In the following section Dr. Charles Hodge, one of the ablest theologians that America has produced, has given a very clear exposition of this subject: "This representative principle pervades the whole Scriptures. The imputation of Adam's sin to his posterity is not an isolated fact. It is only an illustration of a general principle which characterizes the dispensations of God from the beginning of the world. God declares Himself to Moses as one who visits the iniquity of the fathers upon the children, and upon the children's children unto the third and to the fourth generation, Ex. 34:6, 7 ... The curse pronounced on Canaan fell on his posterity. Esau's selling his birthright shut out his descendants from the covenant of promise. The children of Moab and Ammon were excluded from the congregation of the Lord forever, because their ancestors opposed the Israelites when they came out of Egypt. In the case of Dathan and Abram, as in that of Achan, their wives, and their sons, and their little children perished for the sins of their parents. God said to Eli that the iniquity of his house should not be purged with sacrifice and offering for ever. To David it was said, The sword shall never depart from thy house; because thou hast despised me, and hast taken the wife of Uriah the Hittite to be thy wife.' To the disobedient Gehazi it was said: 'The leprosy of Naaman shall cleave unto thee and unto thy seed forever.' The sin of Jeroboam and of the men of his generation determined the destiny of the ten tribes for all time. The imprecation of the Jews, when they demanded the crucifixion of Christ, 'His blood be on us and on our children,' still weighs down the scattered people of Israel... This principle runs through the whole Scriptures. When God entered into covenant with Abraham, it was not for himself only but for his posterity. They were bound by all the stipulations of the covenant. They shared its promises and its threatenings, and in hundreds of cases the penalty for disobedience came upon those who had no personal part in the transgressions. Children suffered equally with adults in the judgments, whether famine, pestilence, or war, which came upon the people for their sins.. .. And the Jews to this day are suffering the penalty of the sins of their fathers for their rejection of Him of whom Moses and the prophets spoke. The whole plan of redemption rests on this same principle. Christ is the representative of His people, and on this ground their sins are imputed to Him and His righteousness to them. No man who believes the Bible, can shut his eyes to the fact that it everywhere recognizes the representative character of parents, and that the dispensations of God have from the beginning been founded on the principle that the children bear the iniquities of their fathers. This is one of the reasons which infidels assign for rejecting the divine origin of the Scriptures. But infidelity furnishes no relief. History is as full of this doctrine as the Bible is. The punishment of the felon involves his family in his disgrace and misery. The spendthrift and drunkard entail poverty and wretchedness upon all connected with them. There is no nation now existing on the face of the earth, whose condition for weal or woe is not largely determined by the character and conduct of their ancestors. The idea of the transfer of guilt or of vicarious punishment lies at the foundation of the expiatory offerings under the Old Testament, and of the great atonement under the new dispensation. To bear sin is, in Scriptural language, to bear the penalty of sin. The victim bore the sin of the offerer. Hands were imposed upon the head of the animal about to be slaughtered, to express the transfer of guilt. That animal must be free from all defect or blemish to make it the more apparent that its blood was shed not for its own deficiencies but for the sin of another. All this was symbolical and typical ... And this is what the Scriptures teach concerning the atonement of Christ. He bore our sins; He was a curse for us; He suffered the penalty of the law in our stead. All this proceeds on the ground that the sins of one man can be justly, on some adequate ground, imputed to another.'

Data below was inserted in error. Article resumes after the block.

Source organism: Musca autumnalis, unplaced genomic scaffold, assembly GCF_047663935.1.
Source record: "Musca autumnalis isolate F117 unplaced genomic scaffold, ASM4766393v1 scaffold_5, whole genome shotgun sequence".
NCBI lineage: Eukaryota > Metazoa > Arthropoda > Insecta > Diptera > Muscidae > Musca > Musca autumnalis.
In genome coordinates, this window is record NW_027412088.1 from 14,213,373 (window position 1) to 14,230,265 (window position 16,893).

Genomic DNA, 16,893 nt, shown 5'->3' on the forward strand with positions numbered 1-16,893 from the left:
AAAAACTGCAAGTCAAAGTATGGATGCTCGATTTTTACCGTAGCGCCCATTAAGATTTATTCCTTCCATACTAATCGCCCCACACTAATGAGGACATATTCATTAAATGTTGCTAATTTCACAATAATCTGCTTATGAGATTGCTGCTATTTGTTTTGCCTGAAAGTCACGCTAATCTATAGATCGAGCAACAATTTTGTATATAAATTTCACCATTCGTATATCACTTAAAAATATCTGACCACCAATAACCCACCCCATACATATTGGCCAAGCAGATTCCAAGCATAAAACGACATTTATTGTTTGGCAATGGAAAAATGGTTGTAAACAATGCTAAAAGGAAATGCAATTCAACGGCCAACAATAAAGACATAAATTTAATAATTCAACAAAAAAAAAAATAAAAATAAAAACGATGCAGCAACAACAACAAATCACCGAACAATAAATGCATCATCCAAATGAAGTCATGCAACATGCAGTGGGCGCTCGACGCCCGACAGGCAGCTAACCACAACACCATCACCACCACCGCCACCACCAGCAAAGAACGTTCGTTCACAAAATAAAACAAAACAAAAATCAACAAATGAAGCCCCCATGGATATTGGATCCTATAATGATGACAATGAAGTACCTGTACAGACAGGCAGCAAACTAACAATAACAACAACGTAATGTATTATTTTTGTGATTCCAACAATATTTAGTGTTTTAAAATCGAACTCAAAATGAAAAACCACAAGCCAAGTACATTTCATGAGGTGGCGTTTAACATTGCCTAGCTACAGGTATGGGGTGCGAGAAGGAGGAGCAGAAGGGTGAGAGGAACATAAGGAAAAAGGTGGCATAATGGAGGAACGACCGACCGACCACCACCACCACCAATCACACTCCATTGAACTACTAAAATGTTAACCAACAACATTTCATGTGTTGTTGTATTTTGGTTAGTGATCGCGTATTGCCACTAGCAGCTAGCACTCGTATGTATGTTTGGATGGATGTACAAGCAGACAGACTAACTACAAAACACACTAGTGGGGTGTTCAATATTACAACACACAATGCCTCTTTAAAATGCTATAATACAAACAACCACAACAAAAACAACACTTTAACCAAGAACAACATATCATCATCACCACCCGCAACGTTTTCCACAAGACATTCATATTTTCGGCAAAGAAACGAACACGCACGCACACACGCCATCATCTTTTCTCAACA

--Systematic Theology, ii, pp. 198-201.
Strange as it may seem, there are many professing Christians in our day who, while readily acknowledging that our salvation comes from Christ, deny that we inherit any guilt and corruption from Adam. Such a position is, of course, utterly inconsistent, and can have no other effect than to undermine true Christianity. If we accept the doctrine of salvation through Christ we have no right to deny the supplementary and equally Scriptural doctrine of condemnation and ruin through Adam. Unless we are fallen in Adam there is, in fact, no reason why we should be redeemed through Christ. The federal headship of Christ in the covenant of redemption presupposes the federal headship of Adam in the covenant of works. The latter is the necessary basis for the former, and the work and position of Christ in relation to His people can be understood only when it is seen in its true relation to the work of Adam. The Scriptures teach that the principles upon which sin and misery came upon the race through Adam are identical with those upon which righteousness and blessedness come upon the elect through Christ. False views concerning our relation to Adam and the effect that his work has had upon the entire race must inevitably produce false views concerning our relation to Christ acid His work of redemption. These two doctrines are strictly parallel, and must stand or fall together. They cannot be separated without destroying the logical consistency of the Christian system.
Text scanned and edited by Michael Bremmer